We’re Open Labour Day

keep-calm-we-re-open-labour-day

Happy Labour Day everyone! We celebrate it here in Canada too; mostly it means the end of summer (sniff!) and the turning of a new leaf.

August Reading Stats

Total books: 28 (same as July)

Graphic Novels: 9
Mystery / thriller: 7
Literature: 4
YA: 4
Historical fiction: 2
Non-Fiction: 1
Quarterlies: 1
Series works: 17
Male : Female authors: 11 : 6

Audiobooks: 13
Library: 10
Off the shelf: 5
Unfinished: 1

Ratings:
5 stars: 0
4 & up: 20
3 & up: 6
2 stars: 1

Longest work: The Persimmon Tree by Bryce Courtenay (27h56 audio / 711 pages)
Shortest work: The Pilot and the Little Prince* by Peter Sís (48 pages)

Oldest work: Le Chien Jaune / The Yellow Dog by Georges Simenon (1931)
Newest work: The Good Girl* by Mary Kubica (July 29, 2014)

A Quick Summary 
A long month of bad migraines left me pretty brain-dead and unable to tackle anything too complex, so graphic novels were very welcome (the complete Aya* series was prominently featured, and also an omnibus of Edward Gorey’s work, Amphigorey Again), as were quick entertaining reads like the Montalbano and Maigret mystery series and a few YA adventure novels of the Harry Potter and the more recent Cinder* varieties. I did manage to fit in a bit of literary fiction, and Amsterdam* was a major hit, as was my first Bernice Rubens, with The Waiting Game*, probably because both of them featured lots of black humour, whereas more poetic novels like The English Patient, though really gorgeous, left me scratching my head and wishing I had a few more working grey cells to rub together so I could fully appreciate it. Plenty more series planned for the September Series & Sequels theme on LibraryThing (my scary list of options is here), though I will try to fit in a bit of literature in there too, like the long overdue The Siege of Krishnapur by J. G. Farrell, book 2 in the Empire Trilogy. Am off to a great start with The Stockholm Octavo, briefly mentioned on this blog once, which I started on a couple of days ago and which manages to blend historical fiction and literary mastery both.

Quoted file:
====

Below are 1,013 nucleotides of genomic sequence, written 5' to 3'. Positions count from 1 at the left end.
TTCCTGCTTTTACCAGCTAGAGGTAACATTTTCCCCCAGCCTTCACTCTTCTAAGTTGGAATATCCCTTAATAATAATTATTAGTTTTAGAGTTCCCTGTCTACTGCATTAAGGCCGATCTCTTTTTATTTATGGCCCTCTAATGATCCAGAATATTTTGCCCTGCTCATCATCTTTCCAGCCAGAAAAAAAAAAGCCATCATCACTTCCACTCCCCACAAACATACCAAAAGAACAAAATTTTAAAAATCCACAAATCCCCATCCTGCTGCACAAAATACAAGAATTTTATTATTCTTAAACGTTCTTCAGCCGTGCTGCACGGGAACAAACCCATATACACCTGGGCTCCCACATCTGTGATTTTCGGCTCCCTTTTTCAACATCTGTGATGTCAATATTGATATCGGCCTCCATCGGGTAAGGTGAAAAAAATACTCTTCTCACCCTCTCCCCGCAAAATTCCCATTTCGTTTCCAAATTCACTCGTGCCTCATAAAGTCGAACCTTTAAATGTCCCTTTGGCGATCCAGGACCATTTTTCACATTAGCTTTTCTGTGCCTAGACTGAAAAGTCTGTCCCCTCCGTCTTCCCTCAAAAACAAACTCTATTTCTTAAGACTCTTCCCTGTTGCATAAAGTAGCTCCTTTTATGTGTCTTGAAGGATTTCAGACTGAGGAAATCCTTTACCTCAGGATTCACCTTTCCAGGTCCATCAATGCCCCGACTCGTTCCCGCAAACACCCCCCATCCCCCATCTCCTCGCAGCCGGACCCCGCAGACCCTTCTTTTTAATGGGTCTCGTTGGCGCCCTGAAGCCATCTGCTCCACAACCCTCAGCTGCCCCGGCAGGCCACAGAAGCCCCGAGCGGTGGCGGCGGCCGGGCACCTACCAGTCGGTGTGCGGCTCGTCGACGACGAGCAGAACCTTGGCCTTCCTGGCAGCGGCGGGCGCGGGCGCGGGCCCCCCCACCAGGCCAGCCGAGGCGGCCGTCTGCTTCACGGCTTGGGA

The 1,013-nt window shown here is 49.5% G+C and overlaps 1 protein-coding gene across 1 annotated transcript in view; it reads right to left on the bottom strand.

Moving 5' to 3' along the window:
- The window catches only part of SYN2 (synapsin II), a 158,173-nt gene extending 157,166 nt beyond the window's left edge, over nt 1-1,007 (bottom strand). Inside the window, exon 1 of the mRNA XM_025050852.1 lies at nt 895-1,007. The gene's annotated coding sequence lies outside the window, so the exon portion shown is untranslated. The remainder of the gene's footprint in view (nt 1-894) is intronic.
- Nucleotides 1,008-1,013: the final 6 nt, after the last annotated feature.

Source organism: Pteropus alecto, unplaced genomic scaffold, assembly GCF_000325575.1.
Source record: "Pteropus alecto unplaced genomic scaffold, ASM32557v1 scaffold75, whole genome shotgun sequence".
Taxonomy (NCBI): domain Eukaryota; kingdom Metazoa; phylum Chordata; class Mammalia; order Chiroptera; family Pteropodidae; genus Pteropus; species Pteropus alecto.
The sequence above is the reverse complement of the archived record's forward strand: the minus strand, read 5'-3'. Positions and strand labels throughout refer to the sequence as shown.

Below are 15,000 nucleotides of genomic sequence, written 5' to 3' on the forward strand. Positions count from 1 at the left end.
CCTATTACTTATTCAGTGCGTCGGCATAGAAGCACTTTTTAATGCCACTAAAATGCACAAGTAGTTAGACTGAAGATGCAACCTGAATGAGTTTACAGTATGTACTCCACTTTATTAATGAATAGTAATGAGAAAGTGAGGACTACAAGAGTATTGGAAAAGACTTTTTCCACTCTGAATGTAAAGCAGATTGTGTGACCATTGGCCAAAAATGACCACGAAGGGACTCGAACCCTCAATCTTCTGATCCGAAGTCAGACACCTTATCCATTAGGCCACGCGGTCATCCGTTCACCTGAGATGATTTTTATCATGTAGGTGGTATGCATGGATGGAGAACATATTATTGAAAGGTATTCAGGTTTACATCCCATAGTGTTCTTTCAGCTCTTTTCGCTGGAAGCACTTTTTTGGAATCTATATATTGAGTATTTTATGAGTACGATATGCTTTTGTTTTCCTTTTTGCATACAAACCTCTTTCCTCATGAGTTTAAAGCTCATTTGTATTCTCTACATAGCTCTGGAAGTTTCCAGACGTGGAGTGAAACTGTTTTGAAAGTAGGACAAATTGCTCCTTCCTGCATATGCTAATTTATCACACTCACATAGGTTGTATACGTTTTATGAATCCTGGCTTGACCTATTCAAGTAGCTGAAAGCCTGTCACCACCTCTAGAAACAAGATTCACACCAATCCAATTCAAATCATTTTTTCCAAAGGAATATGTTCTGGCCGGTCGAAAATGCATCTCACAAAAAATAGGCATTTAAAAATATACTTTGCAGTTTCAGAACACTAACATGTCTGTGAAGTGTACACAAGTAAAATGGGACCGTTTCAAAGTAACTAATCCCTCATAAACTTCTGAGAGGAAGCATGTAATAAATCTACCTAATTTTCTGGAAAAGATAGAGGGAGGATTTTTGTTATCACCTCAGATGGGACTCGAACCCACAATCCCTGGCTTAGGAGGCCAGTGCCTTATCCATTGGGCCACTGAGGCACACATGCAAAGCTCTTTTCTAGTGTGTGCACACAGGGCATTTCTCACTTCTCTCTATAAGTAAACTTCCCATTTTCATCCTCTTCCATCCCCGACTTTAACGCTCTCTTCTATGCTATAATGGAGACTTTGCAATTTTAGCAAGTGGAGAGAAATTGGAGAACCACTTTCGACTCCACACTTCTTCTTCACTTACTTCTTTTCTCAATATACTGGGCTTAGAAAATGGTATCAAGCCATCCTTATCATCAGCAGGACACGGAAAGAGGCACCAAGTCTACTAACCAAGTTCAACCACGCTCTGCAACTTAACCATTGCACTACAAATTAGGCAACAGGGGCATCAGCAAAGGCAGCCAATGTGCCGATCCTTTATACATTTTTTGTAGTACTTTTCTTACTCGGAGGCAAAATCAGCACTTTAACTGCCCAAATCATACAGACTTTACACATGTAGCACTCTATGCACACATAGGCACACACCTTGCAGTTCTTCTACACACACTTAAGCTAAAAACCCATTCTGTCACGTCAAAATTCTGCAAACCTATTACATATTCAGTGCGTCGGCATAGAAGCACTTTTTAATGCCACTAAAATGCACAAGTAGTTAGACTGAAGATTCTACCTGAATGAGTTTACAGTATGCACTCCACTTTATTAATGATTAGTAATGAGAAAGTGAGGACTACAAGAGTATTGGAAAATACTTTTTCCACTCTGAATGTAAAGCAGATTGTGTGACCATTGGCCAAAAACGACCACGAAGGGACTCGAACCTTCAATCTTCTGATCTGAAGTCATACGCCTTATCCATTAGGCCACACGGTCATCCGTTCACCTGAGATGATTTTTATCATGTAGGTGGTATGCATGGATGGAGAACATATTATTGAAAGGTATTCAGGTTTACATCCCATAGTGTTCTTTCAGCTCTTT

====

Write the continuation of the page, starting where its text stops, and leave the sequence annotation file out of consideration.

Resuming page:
* click links for my recent reviews.

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